Most of the cases, the clear-cell renal cell carcinoma (RCC) express strikingly elevated baseline levels of vascular permeability factor also known as vascular endothelial growth factor (VEGF) rationalized their vascular nature. We originally described the regulation of VEGF A in RCC that is both transcriptional and has mRNA stability and later defined the molecular mechanisms of those pathways. Moreover, it has been shown by our group as well as others that transfection of wild type-VHL (wt-VHL) into RCC cell lines down-regulates VEGF expression that lead to suppression of tumor growth in xenograft models. Despite the positive impact of several anti-angiogenic drugs and multi-kinase inhibitors on progression-free survival and quality of life, disease progression eventually occurs and that leads to rationalize for more studies for better understanding of VEGF biology and its interconnection with tumor biology. Furthermore, several tumors including RCC cells also express high level of neuropilin (NRPs;the non-tryrosine kinase receptor of VEGF) but the downstream signaling events and the subsequent effects on tumor survival, metastasis and progression are poorly understood. Nonetheless, our preliminary data suggest a novel function of VEGF on tumor cells via NRP-1 and that leads to generate a new hypothesis that VEGF/NRP-1 axis can play an important role to maintain the tumor niche or tumorigenic properties of cancer cells. To test our hypothesis, in this competitive renewal application, we have proposed three specific aims.
Aim 1 will elucidate the role of VEGF A as a regulator to maintain the dedifferentiated phenotype of RCC cells. Experiments will be performed to examine the importance of VEGF A/NRP-1 axis in tumorigenesis of RCC.
Aim 2 will clarify the regulations of downstream effector genes of NRP-1 in RCC tumorigenesis such as: Shh and Notch-1. We will also evaluate the consequences of Np63 null RCC cells on tumorigenesis. Finally, Aim 3 will examine the dependency of renal tumor growth on VEGF/NRP-1 axis in vivo. In this regard, we will extend the tissue culture data and reagents to animal models of renal tumors, seeking to understand the importance of VEGF/NRP1 axis as well as the mechanisms by which it plays an important role in the tumorigenesis. Overall, the proposed experiments will provide new and important information on the mechanisms of carcinogenesis and suggest new targets for intervention in RCC, a common, highly vascular, angiogenesis-dependent carcinoma that is resistant to currently available therapies.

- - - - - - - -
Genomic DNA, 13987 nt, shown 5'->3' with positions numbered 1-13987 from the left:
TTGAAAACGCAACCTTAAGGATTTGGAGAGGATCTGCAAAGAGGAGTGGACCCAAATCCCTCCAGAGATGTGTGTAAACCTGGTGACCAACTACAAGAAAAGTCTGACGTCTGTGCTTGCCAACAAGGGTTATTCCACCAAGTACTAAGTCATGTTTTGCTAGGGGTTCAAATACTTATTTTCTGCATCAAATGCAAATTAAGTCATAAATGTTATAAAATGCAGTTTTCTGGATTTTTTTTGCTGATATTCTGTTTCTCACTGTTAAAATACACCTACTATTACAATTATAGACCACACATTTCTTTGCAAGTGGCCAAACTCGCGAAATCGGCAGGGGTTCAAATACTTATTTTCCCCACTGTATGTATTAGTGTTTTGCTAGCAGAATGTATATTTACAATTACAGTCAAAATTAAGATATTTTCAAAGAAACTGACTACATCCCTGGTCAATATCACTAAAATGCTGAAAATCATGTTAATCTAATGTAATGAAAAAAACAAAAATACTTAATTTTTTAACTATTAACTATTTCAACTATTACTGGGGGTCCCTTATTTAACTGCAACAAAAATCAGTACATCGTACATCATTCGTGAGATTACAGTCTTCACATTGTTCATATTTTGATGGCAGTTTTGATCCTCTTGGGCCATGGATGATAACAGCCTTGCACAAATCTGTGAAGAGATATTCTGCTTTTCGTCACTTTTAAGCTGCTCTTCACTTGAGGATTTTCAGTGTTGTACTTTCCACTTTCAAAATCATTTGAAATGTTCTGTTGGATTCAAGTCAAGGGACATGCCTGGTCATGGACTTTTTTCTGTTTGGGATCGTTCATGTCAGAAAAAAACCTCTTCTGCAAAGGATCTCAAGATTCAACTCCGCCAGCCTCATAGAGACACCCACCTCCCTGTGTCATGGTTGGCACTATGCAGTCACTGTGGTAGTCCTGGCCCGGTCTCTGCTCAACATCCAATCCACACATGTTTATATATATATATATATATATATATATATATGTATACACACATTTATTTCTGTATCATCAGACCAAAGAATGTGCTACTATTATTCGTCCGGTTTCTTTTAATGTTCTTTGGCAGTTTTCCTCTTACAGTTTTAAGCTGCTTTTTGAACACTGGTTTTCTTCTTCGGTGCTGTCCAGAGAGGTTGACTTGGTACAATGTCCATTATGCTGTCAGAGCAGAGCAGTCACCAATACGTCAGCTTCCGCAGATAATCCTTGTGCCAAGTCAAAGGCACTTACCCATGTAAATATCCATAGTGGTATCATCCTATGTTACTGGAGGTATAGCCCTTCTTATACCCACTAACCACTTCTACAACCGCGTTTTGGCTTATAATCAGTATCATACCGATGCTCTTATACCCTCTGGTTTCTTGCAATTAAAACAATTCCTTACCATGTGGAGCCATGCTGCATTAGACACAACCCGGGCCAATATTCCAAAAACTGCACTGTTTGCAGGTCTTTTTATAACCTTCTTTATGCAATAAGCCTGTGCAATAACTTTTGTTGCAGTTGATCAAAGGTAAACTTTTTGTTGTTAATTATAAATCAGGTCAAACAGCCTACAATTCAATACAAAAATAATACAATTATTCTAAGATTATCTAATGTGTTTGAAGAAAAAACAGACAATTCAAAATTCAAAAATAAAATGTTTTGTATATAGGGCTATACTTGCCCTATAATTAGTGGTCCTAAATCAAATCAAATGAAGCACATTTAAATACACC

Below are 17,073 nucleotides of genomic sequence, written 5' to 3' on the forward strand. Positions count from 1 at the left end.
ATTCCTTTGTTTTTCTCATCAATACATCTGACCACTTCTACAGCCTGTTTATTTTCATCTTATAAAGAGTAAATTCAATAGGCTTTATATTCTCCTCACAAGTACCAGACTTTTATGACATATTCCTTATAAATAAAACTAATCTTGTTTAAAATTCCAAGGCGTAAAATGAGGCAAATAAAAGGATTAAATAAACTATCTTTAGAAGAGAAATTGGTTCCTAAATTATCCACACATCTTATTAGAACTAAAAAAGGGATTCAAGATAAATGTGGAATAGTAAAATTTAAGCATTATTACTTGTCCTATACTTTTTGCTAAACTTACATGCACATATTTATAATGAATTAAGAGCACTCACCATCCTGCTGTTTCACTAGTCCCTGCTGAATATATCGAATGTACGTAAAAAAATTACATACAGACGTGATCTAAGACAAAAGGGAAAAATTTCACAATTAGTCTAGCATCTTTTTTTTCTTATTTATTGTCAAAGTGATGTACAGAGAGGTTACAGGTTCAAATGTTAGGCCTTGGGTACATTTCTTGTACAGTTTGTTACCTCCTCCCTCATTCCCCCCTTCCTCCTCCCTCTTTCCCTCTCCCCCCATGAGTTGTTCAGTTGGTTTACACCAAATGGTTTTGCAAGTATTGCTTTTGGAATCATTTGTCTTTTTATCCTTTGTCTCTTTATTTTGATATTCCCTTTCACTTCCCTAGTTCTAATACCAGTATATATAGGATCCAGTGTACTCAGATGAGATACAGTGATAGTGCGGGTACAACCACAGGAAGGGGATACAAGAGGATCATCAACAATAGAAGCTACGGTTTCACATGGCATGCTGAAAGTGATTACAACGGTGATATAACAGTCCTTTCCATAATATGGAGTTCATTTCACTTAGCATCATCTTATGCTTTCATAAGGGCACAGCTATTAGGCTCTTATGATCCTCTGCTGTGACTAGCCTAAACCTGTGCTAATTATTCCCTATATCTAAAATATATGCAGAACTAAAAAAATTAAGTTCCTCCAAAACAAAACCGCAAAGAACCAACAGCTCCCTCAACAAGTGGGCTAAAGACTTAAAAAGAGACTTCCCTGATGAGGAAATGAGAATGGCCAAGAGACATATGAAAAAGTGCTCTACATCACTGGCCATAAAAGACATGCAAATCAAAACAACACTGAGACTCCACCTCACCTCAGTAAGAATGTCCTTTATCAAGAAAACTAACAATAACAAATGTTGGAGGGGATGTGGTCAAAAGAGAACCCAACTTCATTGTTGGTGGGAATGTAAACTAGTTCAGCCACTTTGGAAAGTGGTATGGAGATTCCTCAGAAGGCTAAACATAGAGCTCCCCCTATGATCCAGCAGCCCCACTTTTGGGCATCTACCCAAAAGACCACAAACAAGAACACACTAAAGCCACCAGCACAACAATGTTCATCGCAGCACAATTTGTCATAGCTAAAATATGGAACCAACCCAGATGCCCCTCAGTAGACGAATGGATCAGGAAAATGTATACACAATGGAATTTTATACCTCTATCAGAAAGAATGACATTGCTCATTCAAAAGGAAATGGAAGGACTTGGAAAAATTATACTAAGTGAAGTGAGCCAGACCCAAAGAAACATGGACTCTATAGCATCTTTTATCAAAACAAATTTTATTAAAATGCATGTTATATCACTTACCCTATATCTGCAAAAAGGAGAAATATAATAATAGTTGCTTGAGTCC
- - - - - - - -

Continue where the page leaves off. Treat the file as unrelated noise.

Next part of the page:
Clear-cell renal cell carcinoma (RCC) arising sporadically or in the von Hippel Lindau (VHL) syndrome, exhibit loss of function of a tumor suppressor gene, VHL. RCC characteristically overexpress VEGF A, and we originally described the regulation of VEGF A in RCC that is both transcriptional and has mRNA stability and later defined the molecular mechanisms of those pathways. Based upon those studies and several clinical trials, a humanized version of anti-VEGF antibody, Avastin, is now approved by the FDA as the first line of anti-angiogenic drugs to battle against patients afflicted with advanced RCC;however, the overall clinical outcome is not encouraging. During the current grant cycle, we have hypothesized that VEGF/NRP-1 axis plays an unusual role to maintain dedifferentiated stages of tumor cells through: sonic hedgehog and notch signaling and that leads to highly aggressive cancer and drug resistance. The experiments proposed herein are designed to investigate the detailed signaling pathways that will explain a new role of VEGF A on RCC tumorigenesis and eventually will shed new light on the mechanisms of carcinogenesis in a common, highly aggressive carcinoma which is resistant to current therapy.
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